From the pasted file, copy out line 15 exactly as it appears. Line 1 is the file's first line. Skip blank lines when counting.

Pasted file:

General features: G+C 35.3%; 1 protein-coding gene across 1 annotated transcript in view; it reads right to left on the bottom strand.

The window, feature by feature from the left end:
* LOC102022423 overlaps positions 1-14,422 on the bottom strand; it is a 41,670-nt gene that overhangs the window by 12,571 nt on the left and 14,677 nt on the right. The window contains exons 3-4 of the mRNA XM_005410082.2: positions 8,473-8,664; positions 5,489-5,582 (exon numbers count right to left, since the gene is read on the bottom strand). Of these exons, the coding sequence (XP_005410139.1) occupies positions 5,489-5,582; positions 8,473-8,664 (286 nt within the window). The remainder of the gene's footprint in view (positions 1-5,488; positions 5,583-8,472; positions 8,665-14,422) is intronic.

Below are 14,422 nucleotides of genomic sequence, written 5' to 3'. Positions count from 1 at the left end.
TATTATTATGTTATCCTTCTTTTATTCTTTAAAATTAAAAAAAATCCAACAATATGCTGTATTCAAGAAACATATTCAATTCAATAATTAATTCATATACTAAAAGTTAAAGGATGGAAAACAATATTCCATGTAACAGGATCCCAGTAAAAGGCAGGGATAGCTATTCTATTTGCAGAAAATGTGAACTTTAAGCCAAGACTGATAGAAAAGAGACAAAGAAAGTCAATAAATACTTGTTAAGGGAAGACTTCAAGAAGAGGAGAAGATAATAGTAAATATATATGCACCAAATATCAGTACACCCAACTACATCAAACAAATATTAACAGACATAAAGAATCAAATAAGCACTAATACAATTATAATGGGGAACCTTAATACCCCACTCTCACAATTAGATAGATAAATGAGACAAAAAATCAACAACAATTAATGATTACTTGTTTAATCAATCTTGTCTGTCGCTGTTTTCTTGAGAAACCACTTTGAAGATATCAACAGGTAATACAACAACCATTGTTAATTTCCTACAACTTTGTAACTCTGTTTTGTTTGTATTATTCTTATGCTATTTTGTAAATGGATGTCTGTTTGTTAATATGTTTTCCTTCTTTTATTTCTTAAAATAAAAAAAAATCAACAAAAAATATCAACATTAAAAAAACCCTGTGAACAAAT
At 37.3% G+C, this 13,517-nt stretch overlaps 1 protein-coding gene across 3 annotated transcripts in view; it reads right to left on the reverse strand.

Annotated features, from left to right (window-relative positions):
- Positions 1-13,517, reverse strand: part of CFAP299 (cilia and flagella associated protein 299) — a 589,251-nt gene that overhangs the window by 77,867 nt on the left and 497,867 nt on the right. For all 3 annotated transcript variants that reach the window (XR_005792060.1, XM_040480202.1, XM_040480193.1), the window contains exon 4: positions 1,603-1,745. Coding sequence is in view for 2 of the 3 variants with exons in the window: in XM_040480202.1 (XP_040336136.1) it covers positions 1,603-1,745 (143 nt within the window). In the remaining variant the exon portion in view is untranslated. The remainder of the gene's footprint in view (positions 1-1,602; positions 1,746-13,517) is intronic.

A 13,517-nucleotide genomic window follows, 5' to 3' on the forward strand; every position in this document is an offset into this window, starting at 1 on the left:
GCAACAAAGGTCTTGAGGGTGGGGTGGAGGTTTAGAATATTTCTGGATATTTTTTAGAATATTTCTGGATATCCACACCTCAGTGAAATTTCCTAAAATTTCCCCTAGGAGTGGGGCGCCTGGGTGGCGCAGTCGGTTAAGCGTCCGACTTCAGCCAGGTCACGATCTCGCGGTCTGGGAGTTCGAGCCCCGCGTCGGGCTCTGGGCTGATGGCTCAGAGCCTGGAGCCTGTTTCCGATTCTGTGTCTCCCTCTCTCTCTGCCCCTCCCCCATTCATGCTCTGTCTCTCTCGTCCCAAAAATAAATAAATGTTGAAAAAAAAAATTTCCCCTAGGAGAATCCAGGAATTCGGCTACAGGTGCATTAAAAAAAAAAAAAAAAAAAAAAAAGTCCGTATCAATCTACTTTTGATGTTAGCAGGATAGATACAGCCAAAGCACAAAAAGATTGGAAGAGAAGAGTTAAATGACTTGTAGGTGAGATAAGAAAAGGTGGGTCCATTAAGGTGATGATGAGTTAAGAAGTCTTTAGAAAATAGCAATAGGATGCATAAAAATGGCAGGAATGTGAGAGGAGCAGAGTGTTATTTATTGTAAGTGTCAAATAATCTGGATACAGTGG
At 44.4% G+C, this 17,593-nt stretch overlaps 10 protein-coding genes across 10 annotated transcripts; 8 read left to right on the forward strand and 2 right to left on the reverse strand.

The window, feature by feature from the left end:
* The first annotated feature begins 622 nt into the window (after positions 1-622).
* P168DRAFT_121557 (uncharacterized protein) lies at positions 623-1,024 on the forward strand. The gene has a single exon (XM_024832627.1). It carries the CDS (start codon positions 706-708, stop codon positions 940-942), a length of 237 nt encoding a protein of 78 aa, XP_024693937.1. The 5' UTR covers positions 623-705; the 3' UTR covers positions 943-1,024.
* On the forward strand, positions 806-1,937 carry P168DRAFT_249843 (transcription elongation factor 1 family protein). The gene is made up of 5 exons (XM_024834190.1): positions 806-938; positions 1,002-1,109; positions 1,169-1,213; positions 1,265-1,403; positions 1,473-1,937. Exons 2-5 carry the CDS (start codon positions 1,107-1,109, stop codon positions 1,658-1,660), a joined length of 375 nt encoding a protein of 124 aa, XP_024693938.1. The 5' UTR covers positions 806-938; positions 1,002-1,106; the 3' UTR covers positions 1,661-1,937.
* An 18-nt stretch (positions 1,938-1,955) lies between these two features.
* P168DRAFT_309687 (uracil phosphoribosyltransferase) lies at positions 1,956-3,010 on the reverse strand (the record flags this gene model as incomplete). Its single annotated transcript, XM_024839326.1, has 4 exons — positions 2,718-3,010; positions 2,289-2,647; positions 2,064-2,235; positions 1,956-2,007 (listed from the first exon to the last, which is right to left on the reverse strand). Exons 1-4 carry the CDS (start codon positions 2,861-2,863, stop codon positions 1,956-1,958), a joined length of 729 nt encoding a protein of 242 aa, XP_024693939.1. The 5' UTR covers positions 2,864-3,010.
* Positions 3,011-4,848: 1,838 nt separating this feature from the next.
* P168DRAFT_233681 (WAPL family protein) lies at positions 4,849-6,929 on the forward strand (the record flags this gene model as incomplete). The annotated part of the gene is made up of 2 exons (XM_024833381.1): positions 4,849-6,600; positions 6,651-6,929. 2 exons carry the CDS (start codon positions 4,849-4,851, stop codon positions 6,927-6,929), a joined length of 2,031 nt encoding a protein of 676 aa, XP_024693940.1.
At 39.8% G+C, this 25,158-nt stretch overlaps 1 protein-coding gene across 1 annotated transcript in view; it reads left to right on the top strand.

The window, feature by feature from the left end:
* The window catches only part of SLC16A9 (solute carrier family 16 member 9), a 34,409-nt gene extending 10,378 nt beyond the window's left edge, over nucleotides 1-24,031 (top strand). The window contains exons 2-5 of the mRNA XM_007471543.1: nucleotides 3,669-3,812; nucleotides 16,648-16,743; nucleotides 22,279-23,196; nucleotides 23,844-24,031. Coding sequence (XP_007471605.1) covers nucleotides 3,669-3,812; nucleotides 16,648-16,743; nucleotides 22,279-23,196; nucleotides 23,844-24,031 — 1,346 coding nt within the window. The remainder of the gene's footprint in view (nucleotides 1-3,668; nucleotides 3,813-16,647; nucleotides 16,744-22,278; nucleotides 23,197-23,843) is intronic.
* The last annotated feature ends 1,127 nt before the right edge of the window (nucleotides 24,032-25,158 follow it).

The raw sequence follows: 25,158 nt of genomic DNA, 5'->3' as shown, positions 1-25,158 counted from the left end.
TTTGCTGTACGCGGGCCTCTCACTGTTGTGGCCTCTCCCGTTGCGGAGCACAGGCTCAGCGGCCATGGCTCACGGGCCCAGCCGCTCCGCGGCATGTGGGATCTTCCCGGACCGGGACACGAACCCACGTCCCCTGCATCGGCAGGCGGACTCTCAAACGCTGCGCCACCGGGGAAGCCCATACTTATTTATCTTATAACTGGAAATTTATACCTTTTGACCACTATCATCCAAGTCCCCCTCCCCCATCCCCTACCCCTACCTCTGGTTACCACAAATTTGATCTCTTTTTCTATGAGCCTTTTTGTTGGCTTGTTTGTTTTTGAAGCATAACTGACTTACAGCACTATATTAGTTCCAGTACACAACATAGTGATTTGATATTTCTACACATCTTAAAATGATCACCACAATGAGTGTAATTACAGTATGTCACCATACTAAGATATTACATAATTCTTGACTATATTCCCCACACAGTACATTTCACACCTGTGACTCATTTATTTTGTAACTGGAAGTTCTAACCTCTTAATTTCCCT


* On the forward strand, positions 806-1,937 carry P168DRAFT_249843 (transcription elongation factor 1 family protein). The gene is made up of 5 exons (XM_024834190.1): positions 806-938; positions 1,002-1,109; positions 1,169-1,213; positions 1,265-1,403; positions 1,473-1,937. Exons 2-5 carry the CDS (start codon positions 1,107-1,109, stop codon positions 1,658-1,660), a joined length of 375 nt encoding a protein of 124 aa, XP_024693938.1. The 5' UTR covers positions 806-938; positions 1,002-1,106; the 3' UTR covers positions 1,661-1,937.